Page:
_{0}, the equilibrium \( \hat {x}^{a} \) is unstable. At

*α*

_{0}, the pitchfork bifurcation occurs.

^{8}

*k*= 3. However, the particular value of the critical follow-up probability

*α*

_{0}depends crucially on the size of a reference group. The larger the reference group, the smaller the critical follow-up probability

*α*

_{0}. Eventually, for

*k*→

*∞*, the critical follow-up probability would converge

^{9}to 1/2. Figure 2a shows the behavior of

*g*for various values of

*α*and

*k*= 20. Figure 2b shows the dependence of

*α*

_{0}on the size of a reference group.

## 3 Discussion and conclusions

The presented model is concerned solely with the isolated effect of the assumed algorithm of choosing a brand. As a result, any potential characteristics differentiating the brands are not part of the model and, consequently, the results are symmetric about the equal split of a market between two brands. The results of a model should be interpreted as the potential edge that one brand can have due only to the reference group influence and not the actual preferences of population’s members, since those are absent from the model. The main result of the model is that this potential edge should be relatively small if the size of a reference group is small and the follow-up probability is not too large. This behavior results from the imprecise information from the reference group and is amplified if an individual is not certain how to act upon the information.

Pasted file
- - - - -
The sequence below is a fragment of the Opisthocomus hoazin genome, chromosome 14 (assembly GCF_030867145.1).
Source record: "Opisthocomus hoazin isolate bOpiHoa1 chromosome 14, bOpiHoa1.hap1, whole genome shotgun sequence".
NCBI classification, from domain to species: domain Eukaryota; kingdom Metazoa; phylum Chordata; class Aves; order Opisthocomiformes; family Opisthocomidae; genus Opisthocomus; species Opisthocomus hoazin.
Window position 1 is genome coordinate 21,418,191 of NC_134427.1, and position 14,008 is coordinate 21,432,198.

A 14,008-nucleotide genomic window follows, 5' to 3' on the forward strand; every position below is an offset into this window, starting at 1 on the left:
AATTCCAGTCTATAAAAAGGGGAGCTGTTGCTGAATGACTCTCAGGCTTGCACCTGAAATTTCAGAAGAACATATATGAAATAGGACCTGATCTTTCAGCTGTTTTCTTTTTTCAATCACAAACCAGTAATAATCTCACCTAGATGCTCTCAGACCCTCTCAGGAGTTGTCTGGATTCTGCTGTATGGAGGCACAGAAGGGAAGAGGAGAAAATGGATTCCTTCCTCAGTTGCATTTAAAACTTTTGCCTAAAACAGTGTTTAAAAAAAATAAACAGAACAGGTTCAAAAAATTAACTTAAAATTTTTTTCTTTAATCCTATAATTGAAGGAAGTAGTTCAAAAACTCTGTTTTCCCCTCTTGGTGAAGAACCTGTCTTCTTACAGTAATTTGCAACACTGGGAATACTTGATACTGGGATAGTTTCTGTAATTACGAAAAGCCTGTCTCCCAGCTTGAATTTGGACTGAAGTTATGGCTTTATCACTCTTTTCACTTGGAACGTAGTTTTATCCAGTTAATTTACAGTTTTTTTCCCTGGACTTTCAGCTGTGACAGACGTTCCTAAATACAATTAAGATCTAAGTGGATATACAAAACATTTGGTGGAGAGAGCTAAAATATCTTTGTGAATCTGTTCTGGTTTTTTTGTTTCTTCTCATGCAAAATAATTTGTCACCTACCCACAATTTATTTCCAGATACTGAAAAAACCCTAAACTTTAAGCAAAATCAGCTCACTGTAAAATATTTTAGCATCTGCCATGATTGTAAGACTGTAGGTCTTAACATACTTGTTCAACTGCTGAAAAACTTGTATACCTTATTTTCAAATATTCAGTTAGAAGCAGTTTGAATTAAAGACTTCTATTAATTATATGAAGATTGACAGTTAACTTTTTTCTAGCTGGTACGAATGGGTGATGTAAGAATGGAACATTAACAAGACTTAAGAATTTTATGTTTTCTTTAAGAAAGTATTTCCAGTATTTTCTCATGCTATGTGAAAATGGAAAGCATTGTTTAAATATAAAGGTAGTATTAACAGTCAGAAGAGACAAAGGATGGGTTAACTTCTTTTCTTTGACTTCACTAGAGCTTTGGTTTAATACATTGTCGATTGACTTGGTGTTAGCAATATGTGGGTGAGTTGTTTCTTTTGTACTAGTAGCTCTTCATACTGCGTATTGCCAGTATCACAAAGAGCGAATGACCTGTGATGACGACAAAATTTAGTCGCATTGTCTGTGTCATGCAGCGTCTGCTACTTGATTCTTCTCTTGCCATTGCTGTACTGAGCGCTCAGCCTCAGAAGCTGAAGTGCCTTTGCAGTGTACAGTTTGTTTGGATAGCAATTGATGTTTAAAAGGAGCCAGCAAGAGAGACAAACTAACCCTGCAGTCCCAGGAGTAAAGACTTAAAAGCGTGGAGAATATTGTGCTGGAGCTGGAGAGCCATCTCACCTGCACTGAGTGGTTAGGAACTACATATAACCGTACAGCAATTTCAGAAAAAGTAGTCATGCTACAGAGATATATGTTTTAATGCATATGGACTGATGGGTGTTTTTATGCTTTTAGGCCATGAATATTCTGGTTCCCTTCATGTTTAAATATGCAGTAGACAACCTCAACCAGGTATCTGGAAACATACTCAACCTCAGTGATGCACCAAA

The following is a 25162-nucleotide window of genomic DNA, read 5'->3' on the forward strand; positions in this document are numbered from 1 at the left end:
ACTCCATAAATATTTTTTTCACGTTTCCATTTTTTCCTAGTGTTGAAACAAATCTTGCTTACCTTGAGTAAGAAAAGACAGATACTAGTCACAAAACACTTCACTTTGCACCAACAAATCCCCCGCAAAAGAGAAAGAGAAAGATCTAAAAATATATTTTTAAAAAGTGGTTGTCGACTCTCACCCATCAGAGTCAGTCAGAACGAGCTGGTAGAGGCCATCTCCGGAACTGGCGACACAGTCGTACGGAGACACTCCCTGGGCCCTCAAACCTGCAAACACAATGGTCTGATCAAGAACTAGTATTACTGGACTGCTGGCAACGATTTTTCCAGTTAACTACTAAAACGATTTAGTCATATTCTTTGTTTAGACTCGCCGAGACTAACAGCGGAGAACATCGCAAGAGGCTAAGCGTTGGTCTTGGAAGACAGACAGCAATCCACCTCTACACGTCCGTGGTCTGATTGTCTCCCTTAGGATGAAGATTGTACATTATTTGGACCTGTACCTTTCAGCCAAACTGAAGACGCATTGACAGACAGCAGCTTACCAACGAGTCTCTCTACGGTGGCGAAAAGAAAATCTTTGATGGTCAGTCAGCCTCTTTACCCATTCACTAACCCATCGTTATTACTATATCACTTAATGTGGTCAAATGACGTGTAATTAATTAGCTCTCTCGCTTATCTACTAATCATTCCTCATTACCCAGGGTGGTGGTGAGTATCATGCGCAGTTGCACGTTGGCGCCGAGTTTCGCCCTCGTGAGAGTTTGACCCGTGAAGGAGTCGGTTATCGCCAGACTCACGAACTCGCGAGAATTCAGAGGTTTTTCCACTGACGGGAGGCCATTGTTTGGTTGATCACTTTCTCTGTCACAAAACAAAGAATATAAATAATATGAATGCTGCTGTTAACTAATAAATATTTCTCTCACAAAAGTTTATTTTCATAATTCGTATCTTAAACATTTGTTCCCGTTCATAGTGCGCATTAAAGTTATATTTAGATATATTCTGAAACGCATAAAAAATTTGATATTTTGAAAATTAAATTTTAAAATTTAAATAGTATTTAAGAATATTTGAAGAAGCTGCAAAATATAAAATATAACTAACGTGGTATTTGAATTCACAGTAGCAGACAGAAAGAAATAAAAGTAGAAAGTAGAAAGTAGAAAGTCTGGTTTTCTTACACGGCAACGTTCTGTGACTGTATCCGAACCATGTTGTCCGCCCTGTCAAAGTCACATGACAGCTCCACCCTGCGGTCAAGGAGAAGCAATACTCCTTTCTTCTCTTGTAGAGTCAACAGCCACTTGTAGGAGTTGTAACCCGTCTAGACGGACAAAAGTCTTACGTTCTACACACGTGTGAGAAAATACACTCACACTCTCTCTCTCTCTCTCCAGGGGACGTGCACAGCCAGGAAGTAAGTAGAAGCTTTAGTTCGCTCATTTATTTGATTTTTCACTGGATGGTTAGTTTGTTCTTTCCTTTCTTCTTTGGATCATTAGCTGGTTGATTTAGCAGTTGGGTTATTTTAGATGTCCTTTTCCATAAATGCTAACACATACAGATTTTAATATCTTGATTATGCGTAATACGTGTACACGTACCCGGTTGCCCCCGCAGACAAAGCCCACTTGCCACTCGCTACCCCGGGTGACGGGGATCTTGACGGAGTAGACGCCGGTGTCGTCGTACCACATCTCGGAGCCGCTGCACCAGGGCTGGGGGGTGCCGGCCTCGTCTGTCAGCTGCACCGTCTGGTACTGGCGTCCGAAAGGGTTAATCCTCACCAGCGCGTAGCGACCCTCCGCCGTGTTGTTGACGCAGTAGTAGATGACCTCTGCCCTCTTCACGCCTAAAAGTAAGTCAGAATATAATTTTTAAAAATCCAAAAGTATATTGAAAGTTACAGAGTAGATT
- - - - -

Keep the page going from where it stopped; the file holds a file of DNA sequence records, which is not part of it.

It is very important to remember that the differential Eqs. 5 and 8, for *k* = 3 and *k*>3, respectively, are only approximations to the actual Markov chain. It is clear that the Markov chain approximated by the Eqs. 5 or 8 is ergodic for any *α*∈(0,1) and so there is a unique stationary distribution depending on *k* and *α*. This stationary distribution is symmetric about *x* = 1/2. For *α* < *α* _{0}, the stationary distribution is a single peak distribution. For *α*>*α* _{0}, the stationary distribution becomes a bimodal distribution with peaks aligned with the stable equilibria of a differential equation. As the value of a follow-up probability *α*→1, these peaks converge to 0 and 1. For *α* = 1, these states of the Markov chain are absorbing.